The draft of a revised version of the Declaration of Geneva is now open for public consultation and may be downloaded here.
The revision process so far
The Declaration of Geneva was adopted by the World Medical Association (WMA) at its second General Assembly in 1948 and represented a modern affirmation of physicians’ commitment to the humanitarian principles of medicine. Conceived of as a modern Hippocratic Oath, it is considered one of the core documents of medical ethics and is intended to be sworn by physicians upon admission to the medical profession.
Since its adoption, the Declaration of Geneva has been amended three times (1968, 1983 and 1994) and revised twice (2005 and 2006). In 2016, the Declaration of Geneva was once again scheduled for revision. A workgroup was established by the WMA and given the mandate to assess the need for a revision and to develop a draft revised version of the Declaration to be presented to the WMA Ethics Committee. In addition, feedback was requested from other WMA constituent members in the form of a survey focused on the use of physicians’ oaths.
The revised draft presented here is the result of the workgroup’s careful analysis of feedback received in the aforementioned survey, as well as several workgroup meetings and discussions with WMA ethics advisors. In April 2017, the Council of the WMA approved this draft version for public consultation.
The general approach
The workgroup was guided during the revision process by consensus on the following issues:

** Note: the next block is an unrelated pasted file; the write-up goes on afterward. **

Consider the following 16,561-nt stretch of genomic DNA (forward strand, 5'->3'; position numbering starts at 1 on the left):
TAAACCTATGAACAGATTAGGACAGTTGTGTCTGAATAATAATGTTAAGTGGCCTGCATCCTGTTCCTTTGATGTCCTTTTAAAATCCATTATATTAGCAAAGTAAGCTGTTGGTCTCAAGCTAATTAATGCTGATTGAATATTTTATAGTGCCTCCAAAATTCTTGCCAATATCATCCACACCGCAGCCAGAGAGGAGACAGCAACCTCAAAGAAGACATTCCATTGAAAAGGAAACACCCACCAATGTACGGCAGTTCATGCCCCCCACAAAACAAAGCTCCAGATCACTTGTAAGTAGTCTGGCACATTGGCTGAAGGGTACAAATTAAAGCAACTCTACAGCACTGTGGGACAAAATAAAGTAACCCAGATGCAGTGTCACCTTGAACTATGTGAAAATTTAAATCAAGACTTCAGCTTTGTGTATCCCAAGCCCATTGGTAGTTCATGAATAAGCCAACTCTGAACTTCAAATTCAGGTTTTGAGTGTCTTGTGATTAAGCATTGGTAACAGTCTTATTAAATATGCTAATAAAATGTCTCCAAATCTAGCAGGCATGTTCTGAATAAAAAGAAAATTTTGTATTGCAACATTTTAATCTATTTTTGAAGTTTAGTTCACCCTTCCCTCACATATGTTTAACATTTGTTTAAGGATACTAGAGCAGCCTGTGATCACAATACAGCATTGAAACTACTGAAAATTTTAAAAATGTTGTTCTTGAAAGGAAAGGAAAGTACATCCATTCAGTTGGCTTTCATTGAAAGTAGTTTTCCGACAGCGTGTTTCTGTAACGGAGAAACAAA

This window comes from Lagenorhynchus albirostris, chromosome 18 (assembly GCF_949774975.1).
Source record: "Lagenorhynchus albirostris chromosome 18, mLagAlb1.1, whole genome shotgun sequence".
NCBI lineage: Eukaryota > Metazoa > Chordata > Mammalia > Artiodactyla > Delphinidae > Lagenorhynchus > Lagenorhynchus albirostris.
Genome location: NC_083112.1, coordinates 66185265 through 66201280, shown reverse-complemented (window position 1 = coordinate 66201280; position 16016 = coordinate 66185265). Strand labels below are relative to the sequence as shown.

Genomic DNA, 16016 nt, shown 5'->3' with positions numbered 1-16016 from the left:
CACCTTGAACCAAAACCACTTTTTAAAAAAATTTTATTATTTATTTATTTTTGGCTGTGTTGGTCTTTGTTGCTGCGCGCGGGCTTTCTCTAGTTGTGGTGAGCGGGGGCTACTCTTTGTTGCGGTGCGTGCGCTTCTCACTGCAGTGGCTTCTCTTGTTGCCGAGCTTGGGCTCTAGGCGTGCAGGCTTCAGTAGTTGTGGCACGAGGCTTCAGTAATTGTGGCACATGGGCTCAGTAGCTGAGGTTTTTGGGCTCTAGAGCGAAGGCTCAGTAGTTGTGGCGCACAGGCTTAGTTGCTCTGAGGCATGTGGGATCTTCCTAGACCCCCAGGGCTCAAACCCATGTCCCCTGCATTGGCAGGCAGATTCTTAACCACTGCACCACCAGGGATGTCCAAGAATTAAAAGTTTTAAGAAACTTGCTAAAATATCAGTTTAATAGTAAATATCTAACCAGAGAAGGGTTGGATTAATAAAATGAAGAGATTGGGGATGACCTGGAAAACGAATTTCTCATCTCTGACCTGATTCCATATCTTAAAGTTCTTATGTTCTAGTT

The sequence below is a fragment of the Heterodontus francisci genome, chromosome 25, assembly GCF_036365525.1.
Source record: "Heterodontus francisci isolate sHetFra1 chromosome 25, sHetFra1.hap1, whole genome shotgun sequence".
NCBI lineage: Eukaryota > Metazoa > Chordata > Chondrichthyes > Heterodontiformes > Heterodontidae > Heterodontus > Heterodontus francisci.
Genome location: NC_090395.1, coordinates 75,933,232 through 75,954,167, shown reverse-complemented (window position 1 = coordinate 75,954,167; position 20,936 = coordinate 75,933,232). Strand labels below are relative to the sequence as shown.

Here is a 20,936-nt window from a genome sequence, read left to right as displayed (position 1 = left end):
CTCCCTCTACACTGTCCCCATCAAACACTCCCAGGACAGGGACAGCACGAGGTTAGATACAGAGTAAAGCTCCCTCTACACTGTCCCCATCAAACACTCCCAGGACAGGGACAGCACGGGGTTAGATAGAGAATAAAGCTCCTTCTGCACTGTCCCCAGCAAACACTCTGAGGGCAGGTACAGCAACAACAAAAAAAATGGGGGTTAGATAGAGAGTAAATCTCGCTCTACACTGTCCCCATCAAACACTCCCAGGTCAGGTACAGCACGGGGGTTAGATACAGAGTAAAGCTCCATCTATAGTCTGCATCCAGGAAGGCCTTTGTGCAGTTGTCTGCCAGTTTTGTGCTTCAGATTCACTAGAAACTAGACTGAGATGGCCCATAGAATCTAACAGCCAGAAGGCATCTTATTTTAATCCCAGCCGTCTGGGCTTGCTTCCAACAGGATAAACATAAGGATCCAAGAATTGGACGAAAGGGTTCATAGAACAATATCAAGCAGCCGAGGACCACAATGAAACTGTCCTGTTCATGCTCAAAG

- The workgroup agreed that the unique character of the Declaration of Geneva should be maintained and that the revision process should be handled with great care, restraint and respect for the significance of this document.
- The workgroup agreed that the revised version should retain the same format and general length and that changes should only be considered if there were significant arguments in favour of them.
Main issues raised during the revision process
The workgroup has carefully considered this document in light of modern developments in medicine and medical ethics and determined several shortcomings in the current version of the Declaration of Geneva:
- The extent to which the Declaration of Geneva is disseminated and used as an oath by physicians entering the medical profession varies greatly from country to country. In contrast to its limited use as an oath text, the Declaration of Geneva is frequently incorporated into medical professional codes of conducts or used as a point of reference for such codes.
- The Declaration of Geneva deviates from the Hippocratic Oath in that the latter calls for mutual respect between students and teachers of medicine, while the former states only that students must respect their teachers.
- The Declaration of Geneva does not include a reference to the respect for patient self-determination, which has been established as one of the most important principles of medical ethics and which is mentioned explicitly in other WMA documents.